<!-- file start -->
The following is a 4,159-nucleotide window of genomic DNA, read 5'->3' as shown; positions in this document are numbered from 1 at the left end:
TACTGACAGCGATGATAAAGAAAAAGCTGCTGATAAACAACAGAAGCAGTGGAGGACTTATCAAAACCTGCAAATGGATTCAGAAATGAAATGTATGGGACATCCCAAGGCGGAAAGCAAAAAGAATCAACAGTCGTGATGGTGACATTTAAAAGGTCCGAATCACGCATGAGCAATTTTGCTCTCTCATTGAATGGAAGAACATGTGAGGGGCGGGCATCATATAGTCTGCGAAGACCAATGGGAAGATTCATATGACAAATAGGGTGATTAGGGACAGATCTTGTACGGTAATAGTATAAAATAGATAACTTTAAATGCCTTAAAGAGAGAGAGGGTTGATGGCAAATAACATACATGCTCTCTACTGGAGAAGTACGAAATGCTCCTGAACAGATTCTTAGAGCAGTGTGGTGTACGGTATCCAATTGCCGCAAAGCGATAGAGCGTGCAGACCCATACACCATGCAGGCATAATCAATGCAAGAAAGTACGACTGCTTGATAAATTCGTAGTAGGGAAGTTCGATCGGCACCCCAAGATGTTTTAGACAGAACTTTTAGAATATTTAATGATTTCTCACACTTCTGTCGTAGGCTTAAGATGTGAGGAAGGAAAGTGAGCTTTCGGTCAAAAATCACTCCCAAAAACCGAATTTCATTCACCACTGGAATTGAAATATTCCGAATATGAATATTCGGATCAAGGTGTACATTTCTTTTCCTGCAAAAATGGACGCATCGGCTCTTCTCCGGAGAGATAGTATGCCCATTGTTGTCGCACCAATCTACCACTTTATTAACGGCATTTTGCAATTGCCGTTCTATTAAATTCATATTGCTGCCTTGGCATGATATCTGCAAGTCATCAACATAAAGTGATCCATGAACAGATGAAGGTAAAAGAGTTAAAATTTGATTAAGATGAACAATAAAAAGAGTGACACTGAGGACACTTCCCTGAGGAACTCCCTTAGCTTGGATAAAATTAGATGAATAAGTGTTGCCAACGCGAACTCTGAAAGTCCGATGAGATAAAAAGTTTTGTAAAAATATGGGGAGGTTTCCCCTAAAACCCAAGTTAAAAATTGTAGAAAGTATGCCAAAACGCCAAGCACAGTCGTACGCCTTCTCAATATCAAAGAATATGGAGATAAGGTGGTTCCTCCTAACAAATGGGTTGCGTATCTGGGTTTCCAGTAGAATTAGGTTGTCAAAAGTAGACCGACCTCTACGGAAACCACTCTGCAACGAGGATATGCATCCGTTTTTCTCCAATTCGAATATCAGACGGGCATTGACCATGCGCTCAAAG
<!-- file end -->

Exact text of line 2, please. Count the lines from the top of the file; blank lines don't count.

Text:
TACTGACAGCGATGATAAAGAAAAAGCTGCTGATAAACAACAGAAGCAGTGGAGGACTTATCAAAACCTGCAAATGGATTCAGAAATGAAATGTATGGGACATCCCAAGGCGGAAAGCAAAAAGAATCAACAGTCGTGATGGTGACATTTAAAAGGTCCGAATCACGCATGAGCAATTTTGCTCTCTCATTGAATGGAAGAACATGTGAGGGGCGGGCATCATATAGTCTGCGAAGACCAATGGGAAGATTCATATGACAAATAGGGTGATTAGGGACAGATCTTGTACGGTAATAGTATAAAATAGATAACTTTAAATGCCTTAAAGAGAGAGAGGGTTGATGGCAAATAACATACATGCTCTCTACTGGAGAAGTACGAAATGCTCCTGAACAGATTCTTAGAGCAGTGTGGTGTACGGTATCCAATTGCCGCAAAGCGATAGAGCGTGCAGACCCATACACCATGCAGGCATAATCAATGCAAGAAAGTACGACTGCTTGATAAATTCGTAGTAGGGAAGTTCGATCGGCACCCCAAGATGTTTTAGACAGAACTTTTAGAATATTTAATGATTTCTCACACTTCTGTCGTAGGCTTAAGATGTGAGGAAGGAAAGTGAGCTTTCGGTCAAAAATCACTCCCAAAAACCGAATTTCATTCACCACTGGAATTGAAATATTCCGAATATGAATATTCGGATCAAGGTGTACATTTCTTTTCCTGCAAAAATGGACGCATCGGCTCTTCTCCGGAGAGATAGTATGCCCATTGTTGTCGCACCAATCTACCACTTTATTAACGGCATTTTGCAATTGCCGTTCTATTAAATTCATATTGCTGCCTTGGCATGATATCTGCAAGTCATCAACATAAAGTGATCCATGAACAGATGAAGGTAAAAGAGTTAAAATTTGATTAAGATGAACAATAAAAAGAGTGACACTGAGGACACTTCCCTGAGGAACTCCCTTAGCTTGGATAAAATTAGATGAATAAGTGTTGCCAACGCGAACTCTGAAAGTCCGATGAGATAAAAAGTTTTGTAAAAATATGGGGAGGTTTCCCCTAAAACCCAAGTTAAAAATTGTAGAAAGTATGCCAAAACGCCAAGCACAGTCGTACGCCTTCTCAATATCAAAGAATATGGAGATAAGGTGGTTCCTCCTAACAAATGGGTTGCGTATCTGGGTTTCCAGTAGAATTAGGTTGTCAAAAGTAGACCGACCTCTACGGAAACCACTCTGCAACGAGGATATGCATCCGTTTTTCTCCAATTCGAATATCAGACGGGCATTGACCATGCGCTCAAAG